Priscilla Brastianos, MD: Dr. Ahluwalia, tell us broadly about systemic therapies. I know we can write an entire textbook on this, but tell us about systemic therapies for patients with brain metastases.
Manmeet Ahluwalia, MD: Sure. As I’ve mentioned, traditionally we use cytotoxic chemotherapies. These would be like DNA-damaging agents that we would give to patients, and they had limited blood-brain barrier penetration. The benefits of these therapies were 5% or less in most patients, and there were sizable toxicities that were associated with these agents. But in the last 10, maybe 15 years, we have identified genetic mutations that can be driving the cancer in patients’ cases. As Ivy Elkins alluded to, she had an EGFR mutation. EGFR lung cancer drove the initial drug development in solid tumors, especially with brain metastases, where we had therapies working in the brain—first-generation drugs like erlotinib and gefitinib—and then second- and third-generation drugs like afatinib, as was mentioned in her case. Now we have osimertinib, which has even better blood-brain barrier penetration. These precision medicine approaches or targeted therapy approaches are also getting better.
I’ll use a couple of examples to highlight this. EGFR is a mutation that occurs in those who have lung cancer, in around 10% to 15% of the Caucasian population and up to 50% of the Asian American population. The first-generation inhibitors, drugs like erlotinib and gefitinib, had good efficacy, but the second-generation drugs like afatinib, and now third-generation drugs like osimertinib, have even better efficacy. They work in around 70% of patients where the lesions can decrease or shrink in size when we treat them.
Another alteration that we find in lung cancer is ALK, and there the first-generation drug was crizotinib, and the benefit was around 20% to 30%. In 20% to 30% of patients, the lesions shrank when we gave these drugs. But now we have second- and third-generation drugs like alectinib, lorlatinib, brigatinib, and ceritinib, and the benefit with these drugs, because they’re better blood-brain barrier penetration compared with the first-generation drugs, is 50% to 70%. About five or seven of 10 patients we treat will have shrinkage of lesions or their brain metastases. So not only are there precision medicine–based approaches, but those approaches are getting better with time, because the newer drugs are more precise to deliver or act on the brain metastases and have better outcomes for the patients.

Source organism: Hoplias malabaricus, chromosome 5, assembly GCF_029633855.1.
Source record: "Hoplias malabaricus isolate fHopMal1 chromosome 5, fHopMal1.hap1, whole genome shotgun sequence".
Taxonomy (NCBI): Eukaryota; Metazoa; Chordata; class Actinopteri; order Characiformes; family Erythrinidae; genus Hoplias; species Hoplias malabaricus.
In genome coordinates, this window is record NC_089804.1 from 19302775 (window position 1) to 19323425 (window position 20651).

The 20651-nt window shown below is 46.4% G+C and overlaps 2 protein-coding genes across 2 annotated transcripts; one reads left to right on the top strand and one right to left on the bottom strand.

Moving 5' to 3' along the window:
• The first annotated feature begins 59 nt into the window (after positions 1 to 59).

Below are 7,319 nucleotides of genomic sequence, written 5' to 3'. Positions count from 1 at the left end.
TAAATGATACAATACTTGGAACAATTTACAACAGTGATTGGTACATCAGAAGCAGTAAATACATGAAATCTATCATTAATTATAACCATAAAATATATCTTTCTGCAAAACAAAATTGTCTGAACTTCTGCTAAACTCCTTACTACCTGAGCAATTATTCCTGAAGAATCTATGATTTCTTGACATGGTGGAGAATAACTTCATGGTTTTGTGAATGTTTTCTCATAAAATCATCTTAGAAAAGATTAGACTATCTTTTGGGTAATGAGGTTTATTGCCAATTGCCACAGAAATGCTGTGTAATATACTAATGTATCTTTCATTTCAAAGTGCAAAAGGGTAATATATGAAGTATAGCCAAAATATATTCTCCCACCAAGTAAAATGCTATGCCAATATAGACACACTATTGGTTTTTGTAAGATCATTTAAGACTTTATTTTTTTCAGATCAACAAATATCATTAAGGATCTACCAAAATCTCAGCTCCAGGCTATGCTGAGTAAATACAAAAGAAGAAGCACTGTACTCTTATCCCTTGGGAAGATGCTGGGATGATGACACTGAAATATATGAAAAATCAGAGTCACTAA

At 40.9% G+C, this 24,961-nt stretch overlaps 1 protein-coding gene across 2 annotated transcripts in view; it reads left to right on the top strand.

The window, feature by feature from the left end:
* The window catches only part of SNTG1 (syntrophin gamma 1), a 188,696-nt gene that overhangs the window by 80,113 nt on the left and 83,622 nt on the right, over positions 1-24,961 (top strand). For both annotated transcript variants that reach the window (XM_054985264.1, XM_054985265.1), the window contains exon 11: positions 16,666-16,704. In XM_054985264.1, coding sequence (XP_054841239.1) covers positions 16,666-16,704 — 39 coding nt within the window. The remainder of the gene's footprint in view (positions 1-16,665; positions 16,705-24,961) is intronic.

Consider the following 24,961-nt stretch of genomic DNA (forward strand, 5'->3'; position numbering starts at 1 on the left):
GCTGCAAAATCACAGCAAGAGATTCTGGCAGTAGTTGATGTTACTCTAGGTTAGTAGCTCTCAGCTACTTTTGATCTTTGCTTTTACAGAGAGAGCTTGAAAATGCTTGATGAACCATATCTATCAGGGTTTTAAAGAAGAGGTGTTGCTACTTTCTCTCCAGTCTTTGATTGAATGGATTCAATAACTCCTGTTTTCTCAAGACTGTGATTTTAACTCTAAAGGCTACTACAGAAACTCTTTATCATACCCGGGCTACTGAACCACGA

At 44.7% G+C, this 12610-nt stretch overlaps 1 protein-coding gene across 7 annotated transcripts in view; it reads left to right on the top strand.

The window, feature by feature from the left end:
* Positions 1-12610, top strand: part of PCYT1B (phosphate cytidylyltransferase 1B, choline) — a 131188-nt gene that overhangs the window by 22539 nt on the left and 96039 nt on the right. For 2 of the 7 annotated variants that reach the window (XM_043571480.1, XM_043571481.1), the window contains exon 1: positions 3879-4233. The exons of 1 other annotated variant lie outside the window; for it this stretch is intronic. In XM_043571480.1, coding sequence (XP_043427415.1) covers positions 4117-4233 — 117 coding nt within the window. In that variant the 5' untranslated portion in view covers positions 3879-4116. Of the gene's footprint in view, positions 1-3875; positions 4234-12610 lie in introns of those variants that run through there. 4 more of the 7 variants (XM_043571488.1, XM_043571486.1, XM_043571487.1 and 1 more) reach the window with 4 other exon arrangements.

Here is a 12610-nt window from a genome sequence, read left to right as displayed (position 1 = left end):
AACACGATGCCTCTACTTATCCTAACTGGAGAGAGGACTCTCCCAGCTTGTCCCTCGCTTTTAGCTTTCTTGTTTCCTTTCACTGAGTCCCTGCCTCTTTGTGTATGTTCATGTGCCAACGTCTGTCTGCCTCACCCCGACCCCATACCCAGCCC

The next aspect, which I had alluded to before—it has been really exciting for me as an oncologist—is the use of these immunotherapies. They have really changed the landscape of lung cancer, melanoma, types of breast cancer and head and neck cancer, and they are undergoing evaluation in a number of other cancers as well. We initially used to think that brain was an immunotherapy site, that the immunotherapies wouldn’t work in the brain. But now we know that these immunotherapies can have benefit even in the brain, independent of the benefit in the body. In Katie Culos’s case, she is being treated with TILs [tumor infiltrating lymphocytes] and IL-2s. Ten years back, we wouldn’t have thought that this was possible. Now we know that these approaches—which target the immune component of patients, because we actually boost patients’ immune system to fight the cancer—can work extremely well in brain metastases. It’s very heartening as a health care provider but even more important for patients and their caregivers.
Priscilla Brastianos, MD: Thank you so much. That was a great summary, Dr. Ahluwalia. I just want to emphasize the point that Dr. Ahluwalia made, that there is a lot of hope now for patients with brain metastases because there are new drugs constantly being developed and new drugs showing efficacy. Granted, we still have a long way to go because not every patient will respond, which highlights why we need to do more work in this area. But there’s a lot of hope for better treatments coming for patients.
Transcript Edited for Clarity